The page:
Twitter is a surprising but wonderful place to find live genealogy discussions. Less like a lecture, and more like a huge confusing mixture of 140-character messages being thrown at you in rapid succession from all directions, there are two genealogy groups that I know of that regularly hold Twitter chats, about all sorts of interesting genealogy topics.  Think 'genealogy meets ADD' – on the one hand it’s dizzying to try to follow all of the conversations going on at once; but on the other hand, the amount of great information being shared and discussed is amazing! The great part is that you can save it, and slowly read through all the tweets later, too! 

One of these Twitter chat groups is hosted by The In-DepthGenealogist blog, using the #IDGchat hashtag. There is a schedule posted on the blog with the chat dates and topics, as well as the guidelines for participating. 

Another of the Twitter chat groups is hosted by Jen Baldwin of Ancestral Journeys and ConferenceKeeper. #genchat is held on the 2nd and 4th Fridays of every month at 9 pm central. There is a third #genchat monthly specifically focusing on a geography-based topic. You can see the schedule on CK website. 

To participate in a Twitter chat, it’s best to be using a twitter dashboard like Tweetdeck or Hootsuite so that you can easily watch just the postings for that discussion/group by specifying a thread for the group’s hashtag, rather than having to pick out the group’s postings from your regular feed.  Janet Fouts has a very nice article on twitter chat etiquette and best practices, that’s worth a read through before participating in one.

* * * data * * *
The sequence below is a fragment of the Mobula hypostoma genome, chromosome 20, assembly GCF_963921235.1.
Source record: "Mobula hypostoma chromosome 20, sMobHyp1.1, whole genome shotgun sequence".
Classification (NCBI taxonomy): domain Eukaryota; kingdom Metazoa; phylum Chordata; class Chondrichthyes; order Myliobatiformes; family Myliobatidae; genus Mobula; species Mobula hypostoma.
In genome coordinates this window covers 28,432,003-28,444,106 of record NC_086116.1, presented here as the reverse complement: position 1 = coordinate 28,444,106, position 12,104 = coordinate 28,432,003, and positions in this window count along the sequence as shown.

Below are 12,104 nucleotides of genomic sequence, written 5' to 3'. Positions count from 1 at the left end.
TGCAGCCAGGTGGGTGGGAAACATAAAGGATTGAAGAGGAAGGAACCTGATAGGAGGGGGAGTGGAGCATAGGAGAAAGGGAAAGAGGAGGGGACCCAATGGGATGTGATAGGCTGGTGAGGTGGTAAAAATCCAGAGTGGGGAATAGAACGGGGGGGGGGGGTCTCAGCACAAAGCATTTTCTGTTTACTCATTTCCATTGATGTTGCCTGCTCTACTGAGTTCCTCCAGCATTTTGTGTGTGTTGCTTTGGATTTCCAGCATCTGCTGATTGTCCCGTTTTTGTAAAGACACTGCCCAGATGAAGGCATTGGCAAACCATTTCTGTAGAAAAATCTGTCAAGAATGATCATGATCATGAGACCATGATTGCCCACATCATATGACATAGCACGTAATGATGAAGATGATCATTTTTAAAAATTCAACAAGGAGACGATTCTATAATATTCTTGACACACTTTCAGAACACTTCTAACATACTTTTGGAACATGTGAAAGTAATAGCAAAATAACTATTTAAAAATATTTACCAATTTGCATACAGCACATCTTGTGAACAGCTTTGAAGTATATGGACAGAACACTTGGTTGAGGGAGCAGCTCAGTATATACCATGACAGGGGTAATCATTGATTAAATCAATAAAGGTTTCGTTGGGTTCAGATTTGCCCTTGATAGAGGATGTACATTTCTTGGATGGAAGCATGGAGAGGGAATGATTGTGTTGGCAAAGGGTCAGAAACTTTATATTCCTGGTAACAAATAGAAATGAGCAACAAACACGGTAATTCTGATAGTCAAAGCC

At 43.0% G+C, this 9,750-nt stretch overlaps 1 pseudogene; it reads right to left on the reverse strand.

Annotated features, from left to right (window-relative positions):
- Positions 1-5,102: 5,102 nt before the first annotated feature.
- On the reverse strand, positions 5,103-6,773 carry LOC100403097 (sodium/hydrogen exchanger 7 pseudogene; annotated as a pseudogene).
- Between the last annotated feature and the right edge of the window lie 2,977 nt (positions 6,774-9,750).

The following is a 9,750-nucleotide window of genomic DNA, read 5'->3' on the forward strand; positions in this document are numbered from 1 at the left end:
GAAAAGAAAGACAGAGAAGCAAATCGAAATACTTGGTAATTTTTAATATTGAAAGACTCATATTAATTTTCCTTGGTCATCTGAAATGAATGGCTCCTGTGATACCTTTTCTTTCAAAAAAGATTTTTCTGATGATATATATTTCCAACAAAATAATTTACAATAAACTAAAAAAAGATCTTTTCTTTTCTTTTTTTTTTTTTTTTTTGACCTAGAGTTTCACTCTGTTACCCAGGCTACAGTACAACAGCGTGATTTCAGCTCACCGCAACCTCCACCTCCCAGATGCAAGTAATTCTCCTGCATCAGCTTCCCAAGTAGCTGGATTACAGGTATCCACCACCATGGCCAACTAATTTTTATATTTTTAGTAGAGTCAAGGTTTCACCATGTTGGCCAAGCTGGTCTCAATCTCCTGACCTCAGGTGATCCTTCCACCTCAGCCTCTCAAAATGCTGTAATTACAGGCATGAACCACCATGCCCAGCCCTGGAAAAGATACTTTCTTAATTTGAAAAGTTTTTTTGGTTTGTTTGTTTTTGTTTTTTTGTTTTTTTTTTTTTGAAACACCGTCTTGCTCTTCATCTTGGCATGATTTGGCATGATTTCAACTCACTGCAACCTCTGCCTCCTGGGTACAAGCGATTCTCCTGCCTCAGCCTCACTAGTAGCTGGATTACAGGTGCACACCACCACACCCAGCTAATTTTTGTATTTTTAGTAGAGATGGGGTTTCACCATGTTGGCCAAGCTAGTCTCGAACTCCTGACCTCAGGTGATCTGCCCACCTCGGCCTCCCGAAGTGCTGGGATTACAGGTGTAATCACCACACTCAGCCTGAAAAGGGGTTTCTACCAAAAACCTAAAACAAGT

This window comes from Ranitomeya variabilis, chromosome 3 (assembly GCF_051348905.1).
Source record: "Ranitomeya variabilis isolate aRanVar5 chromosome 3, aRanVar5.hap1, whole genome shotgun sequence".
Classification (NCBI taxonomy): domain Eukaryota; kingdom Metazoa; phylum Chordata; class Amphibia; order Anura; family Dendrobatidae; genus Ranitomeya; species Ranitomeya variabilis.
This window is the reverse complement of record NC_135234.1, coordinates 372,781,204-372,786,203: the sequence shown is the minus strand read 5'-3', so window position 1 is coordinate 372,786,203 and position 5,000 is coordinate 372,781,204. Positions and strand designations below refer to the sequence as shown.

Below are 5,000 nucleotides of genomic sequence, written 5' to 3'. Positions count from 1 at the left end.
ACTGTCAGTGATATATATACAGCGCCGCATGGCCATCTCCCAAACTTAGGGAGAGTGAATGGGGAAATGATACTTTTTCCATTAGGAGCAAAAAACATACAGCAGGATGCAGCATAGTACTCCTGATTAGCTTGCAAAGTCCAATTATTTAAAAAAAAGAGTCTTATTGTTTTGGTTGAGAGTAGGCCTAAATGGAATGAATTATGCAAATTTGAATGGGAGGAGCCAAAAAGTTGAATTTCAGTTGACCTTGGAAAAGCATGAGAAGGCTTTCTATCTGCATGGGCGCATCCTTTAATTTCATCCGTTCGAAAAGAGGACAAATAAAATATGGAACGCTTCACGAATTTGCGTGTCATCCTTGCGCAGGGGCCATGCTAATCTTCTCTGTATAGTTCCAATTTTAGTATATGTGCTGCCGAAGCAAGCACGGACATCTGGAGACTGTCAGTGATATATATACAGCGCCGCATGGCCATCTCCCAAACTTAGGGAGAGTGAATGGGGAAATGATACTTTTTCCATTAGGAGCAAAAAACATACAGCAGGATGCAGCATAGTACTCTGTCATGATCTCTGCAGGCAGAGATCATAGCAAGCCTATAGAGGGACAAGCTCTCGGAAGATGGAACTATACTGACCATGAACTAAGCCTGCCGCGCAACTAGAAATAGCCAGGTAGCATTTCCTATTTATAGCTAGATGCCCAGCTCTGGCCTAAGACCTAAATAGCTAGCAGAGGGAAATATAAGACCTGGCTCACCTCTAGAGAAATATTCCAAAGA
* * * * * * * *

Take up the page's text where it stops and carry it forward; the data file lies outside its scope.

And one final online genealogy community to mention is the genealogy community in SecondLife. (You didn’t think I’d forget to mention SecondLife, did you?!) SecondLife is an online virtual world – an entire world – and not just genealogy. We do, however have a lovely community of genealogists who hold regular discussions and presentations on all sorts of genealogy topics.  On the second Thursday of every month at 5:30 p.m. SecondLife time (which is also known as Pacific Time), the SecondLife chapter of the Association of Professional Genealogists holds their monthly meetings, which are open to the public, and always feature a top-notch presentation by well-known genealogists.

To participate in SecondLife, you will need a computer with decent graphics capability.  Go to and create a free account and an avatar. It takes just a little practice and patience to learn how to navigate, as well as to learn how to walk, sit, and chat in SecondLife, but it is definitely a unique way to interact with people from around the world and discuss genealogy. (Remember, though, that SecondLife is not entirely devoted to genealogy. “Search” for JustGenealogy or the Family History Centre to find the genealogy areas).  If you are on Facebook, be sure to join the Genealogists in SecondLife facebook group, to keep up with all the upcoming events, and to get help if you forget how to sit down :)


What other online genealogy discussions or chats do you participate in? We'd love to know about them, and hope that you'll share! Either leave a comment below, or post your comment on our Facebook page. Let's talk!